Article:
Alcoholism: leading cause of preventable death

alcohol abuse

Alcoholism is a treatable disease

Did you know that alcoholism is now the leading cause of preventable death in the U.S.? This is from The Addiction Advisor:

Alcohol abuse is killing Americans at record rates not seen in the last 35 years, according to new research conducted by the Centers for Disease Control and Prevention (CDC).

The research shows that alcohol abuse deaths are now up 37% since 2002, making alcoholism now the leading cause of preventable death in the United States. According to the CDC report, more than 30,700 people in the US died from alcohol-related causes in 2014, including alcohol poisoning and cirrhosis of the liver.

I work in the field and yet I find it as hard to believe as anyone else. After decades of treatment, education and prevention efforts, the problem is getting worse. There just aren’t enough quality providers and not enough advocates who understand alcoholism and treatment of alcoholism. Most people I meet don’t even know how to talk  about alcoholism with the same understanding as say, diabetes or asthma.

The article goes on:

The CDC reports that these numbers do not include deaths caused by drunk driving accidents or homicides/suicides committed while intoxicated. Taking these numbers into perspective, alcohol abuse has now killed more people than the overdoses of prescription painkillers and heroin combined.

We hear in the news concern about heroin addiction, and rightly so, but I haven’t heard the above statistics reported with the same concern about alcohol abuse and alcoholism. The denial surrounding alcoholism is not as bad as it was when I started working in the field in the early 80s, but the denial’s still prevalent. There’s still too little emphasis placed on alcoholism as a major medical problem — doctors and nurses are not trained properly to deal with alcoholism. Even in 2016, alcoholism is still considered a moral weakness by far too many.

It’s mindboggling when you really let it sink in that alcoholism is the number one cause of preventable death in the U.S. This means that alcoholism is treatable. Not only can proper treatment prevent premature deaths, it can increase the quality of life for millions of people and their families who now suffer from alcoholism. Although a lot of alcoholics have received treatment and have recovered through the years since alcoholism was first recognized as a chronic brain disease, we’ve still got a very long way to go.

If you have an alcohol problem…

seeking treatment

Do you have an alcohol problem?

Here is a simple test to determine if you have an alcohol problem, or if someone you know might have a problem.

Alcohol use disorder (AUD) is a medical condition that doctors diagnose when a patient’s drinking causes distress or harm. The condition can range from mild to severe and is diagnosed when a patient answers “yes” to two or more of the following questions.

In the past year, have you:

  • Had times when you ended up drinking more, or longer than you intended?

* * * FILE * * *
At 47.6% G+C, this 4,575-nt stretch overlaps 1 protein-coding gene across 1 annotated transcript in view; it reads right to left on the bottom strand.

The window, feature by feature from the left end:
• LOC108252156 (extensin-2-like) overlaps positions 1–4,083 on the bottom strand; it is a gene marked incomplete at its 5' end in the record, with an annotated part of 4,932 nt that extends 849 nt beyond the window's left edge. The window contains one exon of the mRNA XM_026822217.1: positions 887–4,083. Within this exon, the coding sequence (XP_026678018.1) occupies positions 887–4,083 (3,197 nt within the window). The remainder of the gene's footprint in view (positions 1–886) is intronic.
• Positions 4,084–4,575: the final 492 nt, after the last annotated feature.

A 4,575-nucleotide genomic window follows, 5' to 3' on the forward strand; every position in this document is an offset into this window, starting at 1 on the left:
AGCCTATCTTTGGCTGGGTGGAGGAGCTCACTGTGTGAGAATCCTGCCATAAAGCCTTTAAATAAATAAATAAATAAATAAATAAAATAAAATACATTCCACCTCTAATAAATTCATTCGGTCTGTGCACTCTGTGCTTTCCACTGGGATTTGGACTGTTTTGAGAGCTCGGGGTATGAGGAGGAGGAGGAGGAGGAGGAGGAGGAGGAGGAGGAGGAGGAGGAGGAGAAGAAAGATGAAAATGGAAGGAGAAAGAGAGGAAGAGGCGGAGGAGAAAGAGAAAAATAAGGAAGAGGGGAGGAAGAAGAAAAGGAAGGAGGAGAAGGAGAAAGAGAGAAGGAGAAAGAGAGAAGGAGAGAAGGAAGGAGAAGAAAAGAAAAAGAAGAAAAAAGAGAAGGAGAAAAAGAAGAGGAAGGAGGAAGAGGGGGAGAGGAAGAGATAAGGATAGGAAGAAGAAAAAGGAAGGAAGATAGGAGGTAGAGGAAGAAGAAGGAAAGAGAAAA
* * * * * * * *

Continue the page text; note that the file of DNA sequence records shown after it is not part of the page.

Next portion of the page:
• More than once wanted to cut down or stop drinking, or tried to, but couldn’t?
  • Spent a lot of time drinking? Or being sick or getting over the aftereffects?
  • Experienced craving — a strong need, or urge, to drink?
  • Found that drinking — or being sick from drinking — often interfered with taking care of your home or family? Or caused job troubles? Or school problems?
  • Continued to drink even though it was causing trouble with your family or friends?
  • Given up or cut back on activities that were important or interesting to you, or gave you pleasure, in order to drink?
  • More than once gotten into situations while or after drinking that increased your chances of getting hurt (such as driving, swimming, using machinery, walking in a dangerous area, or having unsafe sex)?
  • Continued to drink even though it was making you feel depressed or anxious or adding to another health problem? Or after having had a memory blackout?
  • Had to drink much more than you once did to get the effect you want? Or found that your usual number of drinks had much less effect than before?
  • Found that when the effects of alcohol were wearing off, you had withdrawal symptoms, such as trouble sleeping, shakiness, irritability, anxiety, depression, restlessness, nausea, or sweating? Or sensed things that were not there?

If you have any of these symptoms, your drinking may already be a cause for concern. The more symptoms you have, the more urgent the need for change. A health professional can conduct a formal assessment of your symptoms to see if an alcohol use disorder is present. For an online assessment of your drinking pattern, go to RethinkingDrinking.niaaa.nih.gov.

There’s nothing to lose by talking with an addiction professional to see if you have an alcohol problem, but everything can be lost if the problem is ignored. Millions of people need treatment for addiction, but few seek treatment. In the next post I’ll discuss some of the reasons why so few seek treatment.